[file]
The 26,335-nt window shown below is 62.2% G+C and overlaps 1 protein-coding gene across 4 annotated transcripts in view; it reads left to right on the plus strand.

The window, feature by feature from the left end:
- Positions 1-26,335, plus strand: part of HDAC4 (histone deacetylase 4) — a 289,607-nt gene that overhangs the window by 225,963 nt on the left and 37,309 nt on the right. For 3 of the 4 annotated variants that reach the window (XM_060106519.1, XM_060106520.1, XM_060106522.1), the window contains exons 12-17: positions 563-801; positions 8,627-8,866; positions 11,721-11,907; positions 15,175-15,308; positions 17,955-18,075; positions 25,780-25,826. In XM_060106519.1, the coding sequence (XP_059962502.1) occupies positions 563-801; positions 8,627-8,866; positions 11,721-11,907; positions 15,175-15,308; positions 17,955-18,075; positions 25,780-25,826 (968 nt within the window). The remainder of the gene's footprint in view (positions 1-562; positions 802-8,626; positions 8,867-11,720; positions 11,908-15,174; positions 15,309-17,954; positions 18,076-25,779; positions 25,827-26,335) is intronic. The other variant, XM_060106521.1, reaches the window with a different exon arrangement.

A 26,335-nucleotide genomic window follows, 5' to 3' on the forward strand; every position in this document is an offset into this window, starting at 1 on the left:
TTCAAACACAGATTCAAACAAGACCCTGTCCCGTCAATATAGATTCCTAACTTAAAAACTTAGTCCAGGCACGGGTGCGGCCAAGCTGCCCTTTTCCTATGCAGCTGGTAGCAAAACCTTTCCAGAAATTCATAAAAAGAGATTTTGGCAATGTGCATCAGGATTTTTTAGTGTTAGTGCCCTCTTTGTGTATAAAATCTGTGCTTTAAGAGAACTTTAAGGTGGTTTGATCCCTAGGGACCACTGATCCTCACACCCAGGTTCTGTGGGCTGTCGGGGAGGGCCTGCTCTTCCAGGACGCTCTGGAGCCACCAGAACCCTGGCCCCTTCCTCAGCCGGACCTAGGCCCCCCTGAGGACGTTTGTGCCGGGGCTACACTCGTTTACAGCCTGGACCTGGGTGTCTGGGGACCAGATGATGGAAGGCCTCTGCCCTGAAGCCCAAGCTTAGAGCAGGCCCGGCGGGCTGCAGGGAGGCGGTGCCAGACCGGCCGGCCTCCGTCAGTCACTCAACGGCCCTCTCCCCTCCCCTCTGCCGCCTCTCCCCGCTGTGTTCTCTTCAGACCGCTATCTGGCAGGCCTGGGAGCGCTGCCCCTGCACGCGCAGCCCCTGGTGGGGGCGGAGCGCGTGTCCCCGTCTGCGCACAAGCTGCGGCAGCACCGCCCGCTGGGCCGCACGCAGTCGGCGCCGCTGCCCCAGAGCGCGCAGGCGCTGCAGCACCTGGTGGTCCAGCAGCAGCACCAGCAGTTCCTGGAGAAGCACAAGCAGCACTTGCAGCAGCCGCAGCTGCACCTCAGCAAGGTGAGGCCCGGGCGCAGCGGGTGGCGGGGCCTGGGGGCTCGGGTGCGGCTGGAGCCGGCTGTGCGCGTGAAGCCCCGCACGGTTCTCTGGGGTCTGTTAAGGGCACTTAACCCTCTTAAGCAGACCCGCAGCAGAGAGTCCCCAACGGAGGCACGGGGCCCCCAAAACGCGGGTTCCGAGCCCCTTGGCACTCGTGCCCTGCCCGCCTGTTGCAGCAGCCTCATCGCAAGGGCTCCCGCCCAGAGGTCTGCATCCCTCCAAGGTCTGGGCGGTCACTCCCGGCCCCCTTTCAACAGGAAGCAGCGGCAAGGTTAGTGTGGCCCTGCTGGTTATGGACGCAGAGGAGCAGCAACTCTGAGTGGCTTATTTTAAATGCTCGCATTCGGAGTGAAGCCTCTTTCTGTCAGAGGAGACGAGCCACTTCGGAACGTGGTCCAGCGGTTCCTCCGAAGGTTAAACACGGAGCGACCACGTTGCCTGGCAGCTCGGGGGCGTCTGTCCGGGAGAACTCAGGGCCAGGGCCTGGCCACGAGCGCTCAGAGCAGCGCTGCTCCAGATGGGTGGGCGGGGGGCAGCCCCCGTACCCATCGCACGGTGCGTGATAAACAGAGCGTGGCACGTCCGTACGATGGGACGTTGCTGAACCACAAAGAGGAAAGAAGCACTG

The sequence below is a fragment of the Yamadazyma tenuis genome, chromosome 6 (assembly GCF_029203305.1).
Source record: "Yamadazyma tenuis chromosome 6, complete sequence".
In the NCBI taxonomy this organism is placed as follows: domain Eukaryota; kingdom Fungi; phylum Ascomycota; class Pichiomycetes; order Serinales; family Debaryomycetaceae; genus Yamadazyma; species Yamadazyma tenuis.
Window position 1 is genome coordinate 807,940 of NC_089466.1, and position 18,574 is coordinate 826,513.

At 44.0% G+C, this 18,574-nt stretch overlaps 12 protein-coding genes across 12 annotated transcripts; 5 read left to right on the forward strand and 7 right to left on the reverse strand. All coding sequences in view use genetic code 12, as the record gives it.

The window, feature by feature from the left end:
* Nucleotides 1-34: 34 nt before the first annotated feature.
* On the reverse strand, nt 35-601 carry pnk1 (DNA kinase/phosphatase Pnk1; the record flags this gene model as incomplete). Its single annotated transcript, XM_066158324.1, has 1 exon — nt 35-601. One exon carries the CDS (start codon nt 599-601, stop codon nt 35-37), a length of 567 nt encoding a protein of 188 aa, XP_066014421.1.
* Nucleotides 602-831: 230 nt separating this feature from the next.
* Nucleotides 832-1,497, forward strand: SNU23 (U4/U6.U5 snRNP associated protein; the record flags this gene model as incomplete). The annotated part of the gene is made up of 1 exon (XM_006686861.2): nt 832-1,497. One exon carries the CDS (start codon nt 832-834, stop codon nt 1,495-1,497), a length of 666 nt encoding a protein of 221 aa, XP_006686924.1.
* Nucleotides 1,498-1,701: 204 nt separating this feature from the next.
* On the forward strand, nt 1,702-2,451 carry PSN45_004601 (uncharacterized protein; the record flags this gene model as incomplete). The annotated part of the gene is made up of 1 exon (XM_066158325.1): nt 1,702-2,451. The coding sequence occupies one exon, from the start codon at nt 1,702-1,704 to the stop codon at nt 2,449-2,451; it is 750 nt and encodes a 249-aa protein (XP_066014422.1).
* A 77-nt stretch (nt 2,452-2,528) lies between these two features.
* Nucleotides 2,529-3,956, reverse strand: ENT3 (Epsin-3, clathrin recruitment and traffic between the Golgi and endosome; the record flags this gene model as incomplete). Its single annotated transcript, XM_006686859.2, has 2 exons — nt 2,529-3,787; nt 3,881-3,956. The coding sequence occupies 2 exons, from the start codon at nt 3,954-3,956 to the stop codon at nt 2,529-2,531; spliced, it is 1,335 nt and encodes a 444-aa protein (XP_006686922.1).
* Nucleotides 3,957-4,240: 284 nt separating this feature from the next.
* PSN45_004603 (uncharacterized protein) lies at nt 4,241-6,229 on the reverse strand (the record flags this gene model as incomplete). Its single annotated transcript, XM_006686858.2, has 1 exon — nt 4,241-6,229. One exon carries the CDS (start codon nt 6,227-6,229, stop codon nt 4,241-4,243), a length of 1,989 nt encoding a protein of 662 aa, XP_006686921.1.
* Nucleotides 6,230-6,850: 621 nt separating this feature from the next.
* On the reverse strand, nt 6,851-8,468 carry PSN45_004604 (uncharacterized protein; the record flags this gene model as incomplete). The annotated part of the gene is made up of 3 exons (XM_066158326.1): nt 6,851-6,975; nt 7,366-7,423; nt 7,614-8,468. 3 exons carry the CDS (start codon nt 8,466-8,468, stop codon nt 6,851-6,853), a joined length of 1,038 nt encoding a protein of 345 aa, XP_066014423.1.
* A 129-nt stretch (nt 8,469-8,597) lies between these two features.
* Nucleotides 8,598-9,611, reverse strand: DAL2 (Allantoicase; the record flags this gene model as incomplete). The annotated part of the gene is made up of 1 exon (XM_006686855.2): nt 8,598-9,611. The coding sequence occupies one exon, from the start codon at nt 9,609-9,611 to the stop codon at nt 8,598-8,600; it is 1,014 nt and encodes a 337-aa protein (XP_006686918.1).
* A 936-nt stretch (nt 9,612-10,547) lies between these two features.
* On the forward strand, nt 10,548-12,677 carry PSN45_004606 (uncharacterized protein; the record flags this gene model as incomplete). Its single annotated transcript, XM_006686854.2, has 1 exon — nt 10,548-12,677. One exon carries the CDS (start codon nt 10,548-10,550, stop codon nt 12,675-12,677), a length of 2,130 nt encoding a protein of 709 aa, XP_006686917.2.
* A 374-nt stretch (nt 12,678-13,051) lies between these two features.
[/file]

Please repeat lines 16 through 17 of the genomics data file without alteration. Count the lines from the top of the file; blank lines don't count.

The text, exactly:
* Nucleotides 1,498-1,701: 204 nt separating this feature from the next.
* On the forward strand, nt 1,702-2,451 carry PSN45_004601 (uncharacterized protein; the record flags this gene model as incomplete). The annotated part of the gene is made up of 1 exon (XM_066158325.1): nt 1,702-2,451. The coding sequence occupies one exon, from the start codon at nt 1,702-1,704 to the stop codon at nt 2,449-2,451; it is 750 nt and encodes a 249-aa protein (XP_066014422.1).